The circular further specifies that the PNF must systematically verify “whether an economic operator involved in an international corruption scheme is likely to fall within its jurisdiction”, recalling that French criminal law is applicable to acts of corruption and influence peddling committed abroad by persons “habitually residing or exercising all or part of [their] business activity on the territory”, including, but not limited to, subsidiaries, branches and commercial offices of foreign companies (Articles 435-6-2 and 435-11-2 of the French Criminal Code).
The investigation strategy to identify patterns of corruption
The circular specifies that “the objectives to be achieved should aim at identifying the financial circuit of remuneration and at identifying in an exhaustive manner all the natural persons involved in the corruption scheme and their respective degree of involvement”, hence identifying acts of both active and passive corruption.
The circular then draws up an inventory of the applicable classification of criminal offences, including in particular those of active and/or passive bribery of foreign public officials, influence peddling of foreign public officials, money laundering, concealment and misappropriation of corporate assets.
The French Central Office for the Fight against Corruption and Financial and Fiscal Offenses (Office central de lutte contre la corruption et les infractions financières et fiscales or “OCLCIFF”), which has proven experience in the field of financial crime in particular, remains the preferred investigation body, it being specified, however, that other investigation services may be called upon wherever the case has a specificity (geopolitical context, business sector, etc.). The circular recalls that special investigation techniques are applicable during the preliminary investigation in corruption and influence peddling matters (including, wiretapping of facilities and infiltrations).
The circular also underlines that as international bribery is an economic offence, seizure and bail arrangements may be implemented, possibly within the framework of international mutual assistance procedures.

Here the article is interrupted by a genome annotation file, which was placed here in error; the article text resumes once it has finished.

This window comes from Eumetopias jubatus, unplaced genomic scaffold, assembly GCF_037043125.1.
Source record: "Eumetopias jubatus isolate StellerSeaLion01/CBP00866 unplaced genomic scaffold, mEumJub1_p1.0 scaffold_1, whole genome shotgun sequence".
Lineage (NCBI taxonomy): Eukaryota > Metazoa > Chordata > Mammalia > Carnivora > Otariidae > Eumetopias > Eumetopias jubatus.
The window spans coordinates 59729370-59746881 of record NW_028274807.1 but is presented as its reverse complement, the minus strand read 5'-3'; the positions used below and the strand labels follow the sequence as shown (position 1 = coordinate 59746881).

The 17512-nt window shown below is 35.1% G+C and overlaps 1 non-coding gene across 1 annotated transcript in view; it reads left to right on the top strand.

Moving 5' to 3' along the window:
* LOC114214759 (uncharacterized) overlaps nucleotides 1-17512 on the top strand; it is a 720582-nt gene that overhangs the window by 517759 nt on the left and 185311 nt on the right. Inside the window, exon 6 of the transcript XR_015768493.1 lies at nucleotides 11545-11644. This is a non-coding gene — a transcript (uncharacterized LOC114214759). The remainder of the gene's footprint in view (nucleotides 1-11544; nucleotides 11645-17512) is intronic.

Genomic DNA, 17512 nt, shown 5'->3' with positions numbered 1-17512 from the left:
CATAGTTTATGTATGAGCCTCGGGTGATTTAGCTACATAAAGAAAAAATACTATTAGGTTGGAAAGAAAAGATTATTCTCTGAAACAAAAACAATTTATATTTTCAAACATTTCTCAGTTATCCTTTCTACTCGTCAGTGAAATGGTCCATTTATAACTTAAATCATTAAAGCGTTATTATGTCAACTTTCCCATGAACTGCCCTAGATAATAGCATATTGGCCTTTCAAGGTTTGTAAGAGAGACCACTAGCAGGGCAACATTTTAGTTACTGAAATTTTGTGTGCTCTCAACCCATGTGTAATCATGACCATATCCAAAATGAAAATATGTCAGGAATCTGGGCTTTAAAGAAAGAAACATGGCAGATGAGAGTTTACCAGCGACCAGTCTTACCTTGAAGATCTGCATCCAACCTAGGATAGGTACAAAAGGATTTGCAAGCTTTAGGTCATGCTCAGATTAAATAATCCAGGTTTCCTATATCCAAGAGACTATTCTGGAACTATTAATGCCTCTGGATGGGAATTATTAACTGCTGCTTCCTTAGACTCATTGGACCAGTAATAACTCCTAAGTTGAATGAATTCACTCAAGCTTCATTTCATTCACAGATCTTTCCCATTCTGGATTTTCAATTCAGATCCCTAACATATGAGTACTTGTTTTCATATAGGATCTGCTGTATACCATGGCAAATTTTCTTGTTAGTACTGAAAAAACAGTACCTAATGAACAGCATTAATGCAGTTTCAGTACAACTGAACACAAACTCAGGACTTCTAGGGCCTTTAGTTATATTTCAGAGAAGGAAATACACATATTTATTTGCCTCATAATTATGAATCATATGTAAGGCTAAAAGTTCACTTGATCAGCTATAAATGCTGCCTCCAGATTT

Determination of the appropriate mode of prosecution
The circular recalls that bringing prosecution against both legal entities and natural persons must be considered.
It points out that insofar as intermediaries are involved in 75% of international bribery cases, prosecution must be envisaged against employees involved in the corruption scheme, but also against corporate officers/managers and external natural persons involved in the perpetration of the offence. A procedure for prior recognition of guilt (i.e. a guilty plea) or a referral to the criminal court may be envisaged.
With regard to legal entities, the circular recalls France’s international commitments to ensure that “holding legal entities criminally liable must make it possible to put an end to the existence of commercial strategies based on the habitual use of these unlawful practices”.
In this respect, it stresses that once the conditions for liability to be incurred have been met, the most appropriate criminal response must be determined.
In particular, the appropriateness of concluding a CJIP could be considered in the light of the absence of prior offenses committee by the legal entity, the voluntary disclosure of the facts and the degree of cooperation with the judicial authority. Should a CJIP be concluded, the circular specifies that the compliance program imposed and the fine proposed in accordance with the provisions of the Sapin II Law will have to be carefully considered.